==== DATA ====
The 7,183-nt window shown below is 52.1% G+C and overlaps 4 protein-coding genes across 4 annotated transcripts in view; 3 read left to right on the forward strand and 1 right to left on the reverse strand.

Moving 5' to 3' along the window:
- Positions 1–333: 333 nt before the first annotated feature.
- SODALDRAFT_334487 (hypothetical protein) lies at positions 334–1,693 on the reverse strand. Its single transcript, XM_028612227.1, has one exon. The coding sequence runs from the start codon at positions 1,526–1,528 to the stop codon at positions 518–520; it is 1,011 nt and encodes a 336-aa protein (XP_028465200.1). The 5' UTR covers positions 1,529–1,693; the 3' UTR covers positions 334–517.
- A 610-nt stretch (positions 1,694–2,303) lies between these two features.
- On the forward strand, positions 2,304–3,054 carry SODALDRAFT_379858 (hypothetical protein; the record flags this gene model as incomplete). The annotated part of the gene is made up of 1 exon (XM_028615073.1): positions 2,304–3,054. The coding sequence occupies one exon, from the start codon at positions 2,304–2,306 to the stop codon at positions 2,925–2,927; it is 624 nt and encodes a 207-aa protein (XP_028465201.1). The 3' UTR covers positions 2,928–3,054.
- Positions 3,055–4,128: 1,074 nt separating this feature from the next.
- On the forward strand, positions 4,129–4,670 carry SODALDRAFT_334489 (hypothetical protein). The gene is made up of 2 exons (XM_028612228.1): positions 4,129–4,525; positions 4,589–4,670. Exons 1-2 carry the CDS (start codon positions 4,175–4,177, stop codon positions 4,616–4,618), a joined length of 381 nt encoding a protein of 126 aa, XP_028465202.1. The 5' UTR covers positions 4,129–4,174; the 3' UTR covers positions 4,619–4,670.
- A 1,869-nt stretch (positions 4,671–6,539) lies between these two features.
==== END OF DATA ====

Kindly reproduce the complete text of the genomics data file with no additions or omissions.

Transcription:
The 7,183-nt window shown below is 52.1% G+C and overlaps 4 protein-coding genes across 4 annotated transcripts in view; 3 read left to right on the forward strand and 1 right to left on the reverse strand.

Moving 5' to 3' along the window:
- Positions 1–333: 333 nt before the first annotated feature.
- SODALDRAFT_334487 (hypothetical protein) lies at positions 334–1,693 on the reverse strand. Its single transcript, XM_028612227.1, has one exon. The coding sequence runs from the start codon at positions 1,526–1,528 to the stop codon at positions 518–520; it is 1,011 nt and encodes a 336-aa protein (XP_028465200.1). The 5' UTR covers positions 1,529–1,693; the 3' UTR covers positions 334–517.
- A 610-nt stretch (positions 1,694–2,303) lies between these two features.
- On the forward strand, positions 2,304–3,054 carry SODALDRAFT_379858 (hypothetical protein; the record flags this gene model as incomplete). The annotated part of the gene is made up of 1 exon (XM_028615073.1): positions 2,304–3,054. The coding sequence occupies one exon, from the start codon at positions 2,304–2,306 to the stop codon at positions 2,925–2,927; it is 624 nt and encodes a 207-aa protein (XP_028465201.1). The 3' UTR covers positions 2,928–3,054.
- Positions 3,055–4,128: 1,074 nt separating this feature from the next.
- On the forward strand, positions 4,129–4,670 carry SODALDRAFT_334489 (hypothetical protein). The gene is made up of 2 exons (XM_028612228.1): positions 4,129–4,525; positions 4,589–4,670. Exons 1-2 carry the CDS (start codon positions 4,175–4,177, stop codon positions 4,616–4,618), a joined length of 381 nt encoding a protein of 126 aa, XP_028465202.1. The 5' UTR covers positions 4,129–4,174; the 3' UTR covers positions 4,619–4,670.
- A 1,869-nt stretch (positions 4,671–6,539) lies between these two features.